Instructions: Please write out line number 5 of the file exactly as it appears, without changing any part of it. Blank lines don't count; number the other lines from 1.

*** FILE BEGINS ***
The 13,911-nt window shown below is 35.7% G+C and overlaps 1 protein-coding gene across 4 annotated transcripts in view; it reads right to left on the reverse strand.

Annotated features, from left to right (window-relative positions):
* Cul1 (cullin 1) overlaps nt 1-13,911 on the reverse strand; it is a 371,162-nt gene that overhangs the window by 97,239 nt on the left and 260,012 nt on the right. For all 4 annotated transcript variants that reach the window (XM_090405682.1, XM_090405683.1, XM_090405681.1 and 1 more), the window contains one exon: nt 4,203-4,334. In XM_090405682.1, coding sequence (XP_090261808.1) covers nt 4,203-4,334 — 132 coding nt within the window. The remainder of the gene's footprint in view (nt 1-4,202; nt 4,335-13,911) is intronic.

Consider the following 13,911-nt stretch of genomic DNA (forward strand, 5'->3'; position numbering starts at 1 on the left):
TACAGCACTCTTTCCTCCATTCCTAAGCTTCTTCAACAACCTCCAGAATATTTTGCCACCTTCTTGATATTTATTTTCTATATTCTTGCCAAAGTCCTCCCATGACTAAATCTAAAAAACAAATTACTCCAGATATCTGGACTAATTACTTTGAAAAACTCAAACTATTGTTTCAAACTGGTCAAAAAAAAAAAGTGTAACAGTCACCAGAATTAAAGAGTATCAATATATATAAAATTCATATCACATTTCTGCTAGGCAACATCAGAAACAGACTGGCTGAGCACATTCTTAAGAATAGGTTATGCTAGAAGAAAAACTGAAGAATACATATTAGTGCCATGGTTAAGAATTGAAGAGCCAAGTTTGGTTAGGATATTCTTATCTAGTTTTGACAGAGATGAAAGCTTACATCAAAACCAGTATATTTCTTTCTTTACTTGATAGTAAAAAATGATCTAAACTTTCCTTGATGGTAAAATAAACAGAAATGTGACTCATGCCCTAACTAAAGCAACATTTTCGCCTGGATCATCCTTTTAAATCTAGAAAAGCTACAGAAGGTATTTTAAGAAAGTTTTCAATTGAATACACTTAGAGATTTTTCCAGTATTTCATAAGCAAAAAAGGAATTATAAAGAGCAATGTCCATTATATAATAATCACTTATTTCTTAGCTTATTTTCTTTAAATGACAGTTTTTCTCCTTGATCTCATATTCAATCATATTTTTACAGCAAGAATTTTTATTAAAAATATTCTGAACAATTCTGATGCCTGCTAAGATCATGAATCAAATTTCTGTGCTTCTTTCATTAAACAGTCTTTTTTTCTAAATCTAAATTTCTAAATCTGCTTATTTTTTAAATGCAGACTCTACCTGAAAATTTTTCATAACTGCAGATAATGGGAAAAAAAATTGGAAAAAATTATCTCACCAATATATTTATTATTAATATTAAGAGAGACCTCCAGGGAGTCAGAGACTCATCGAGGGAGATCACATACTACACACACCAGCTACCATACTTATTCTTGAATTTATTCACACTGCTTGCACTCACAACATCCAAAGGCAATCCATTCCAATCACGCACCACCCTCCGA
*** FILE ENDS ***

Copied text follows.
TACAGCACTCTTTCCTCCATTCCTAAGCTTCTTCAACAACCTCCAGAATATTTTGCCACCTTCTTGATATTTATTTTCTATATTCTTGCCAAAGTCCTCCCATGACTAAATCTAAAAAACAAATTACTCCAGATATCTGGACTAATTACTTTGAAAAACTCAAACTATTGTTTCAAACTGGTCAAAAAAAAAAAGTGTAACAGTCACCAGAATTAAAGAGTATCAATATATATAAAATTCATATCACATTTCTGCTAGGCAACATCAGAAACAGACTGGCTGAGCACATTCTTAAGAATAGGTTATGCTAGAAGAAAAACTGAAGAATACATATTAGTGCCATGGTTAAGAATTGAAGAGCCAAGTTTGGTTAGGATATTCTTATCTAGTTTTGACAGAGATGAAAGCTTACATCAAAACCAGTATATTTCTTTCTTTACTTGATAGTAAAAAATGATCTAAACTTTCCTTGATGGTAAAATAAACAGAAATGTGACTCATGCCCTAACTAAAGCAACATTTTCGCCTGGATCATCCTTTTAAATCTAGAAAAGCTACAGAAGGTATTTTAAGAAAGTTTTCAATTGAATACACTTAGAGATTTTTCCAGTATTTCATAAGCAAAAAAGGAATTATAAAGAGCAATGTCCATTATATAATAATCACTTATTTCTTAGCTTATTTTCTTTAAATGACAGTTTTTCTCCTTGATCTCATATTCAATCATATTTTTACAGCAAGAATTTTTATTAAAAATATTCTGAACAATTCTGATGCCTGCTAAGATCATGAATCAAATTTCTGTGCTTCTTTCATTAAACAGTCTTTTTTTCTAAATCTAAATTTCTAAATCTGCTTATTTTTTAAATGCAGACTCTACCTGAAAATTTTTCATAACTGCAGATAATGGGAAAAAAAATTGGAAAAAATTATCTCACCAATATATTTATTATTAATATTAAGAGAGACCTCCAGGGAGTCAGAGACTCATCGAGGGAGATCACATACTACACACACCAGCTACCATACTTATTCTTGAATTTATTCACACTGCTTGCACTCACAACATCCAAAGGCAATCCATTCCAATCACGCACCACCCTCCGA